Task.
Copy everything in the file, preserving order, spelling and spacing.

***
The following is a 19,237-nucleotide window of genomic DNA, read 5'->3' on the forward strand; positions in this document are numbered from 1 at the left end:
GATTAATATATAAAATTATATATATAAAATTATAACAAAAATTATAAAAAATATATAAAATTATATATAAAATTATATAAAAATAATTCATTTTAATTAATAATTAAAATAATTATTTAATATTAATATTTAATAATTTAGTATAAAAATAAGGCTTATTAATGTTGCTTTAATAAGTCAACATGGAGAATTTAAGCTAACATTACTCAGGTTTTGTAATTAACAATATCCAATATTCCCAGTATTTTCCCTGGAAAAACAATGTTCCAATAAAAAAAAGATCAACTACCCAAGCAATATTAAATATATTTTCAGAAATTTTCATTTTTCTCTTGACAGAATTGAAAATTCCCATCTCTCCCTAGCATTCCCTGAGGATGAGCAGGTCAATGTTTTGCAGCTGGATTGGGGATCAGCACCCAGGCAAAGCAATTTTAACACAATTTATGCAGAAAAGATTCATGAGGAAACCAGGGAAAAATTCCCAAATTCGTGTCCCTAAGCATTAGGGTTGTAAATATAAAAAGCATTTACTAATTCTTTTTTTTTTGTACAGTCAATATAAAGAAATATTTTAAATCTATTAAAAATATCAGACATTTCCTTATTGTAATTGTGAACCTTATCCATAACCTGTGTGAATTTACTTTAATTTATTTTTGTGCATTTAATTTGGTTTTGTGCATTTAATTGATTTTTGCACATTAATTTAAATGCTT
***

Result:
The following is a 19,237-nucleotide window of genomic DNA, read 5'->3' on the forward strand; positions in this document are numbered from 1 at the left end:
GATTAATATATAAAATTATATATATAAAATTATAACAAAAATTATAAAAAATATATAAAATTATATATAAAATTATATAAAAATAATTCATTTTAATTAATAATTAAAATAATTATTTAATATTAATATTTAATAATTTAGTATAAAAATAAGGCTTATTAATGTTGCTTTAATAAGTCAACATGGAGAATTTAAGCTAACATTACTCAGGTTTTGTAATTAACAATATCCAATATTCCCAGTATTTTCCCTGGAAAAACAATGTTCCAATAAAAAAAAGATCAACTACCCAAGCAATATTAAATATATTTTCAGAAATTTTCATTTTTCTCTTGACAGAATTGAAAATTCCCATCTCTCCCTAGCATTCCCTGAGGATGAGCAGGTCAATGTTTTGCAGCTGGATTGGGGATCAGCACCCAGGCAAAGCAATTTTAACACAATTTATGCAGAAAAGATTCATGAGGAAACCAGGGAAAAATTCCCAAATTCGTGTCCCTAAGCATTAGGGTTGTAAATATAAAAAGCATTTACTAATTCTTTTTTTTTTGTACAGTCAATATAAAGAAATATTTTAAATCTATTAAAAATATCAGACATTTCCTTATTGTAATTGTGAACCTTATCCATAACCTGTGTGAATTTACTTTAATTTATTTTTGTGCATTTAATTTGGTTTTGTGCATTTAATTGATTTTTGCACATTAATTTAAATGCTT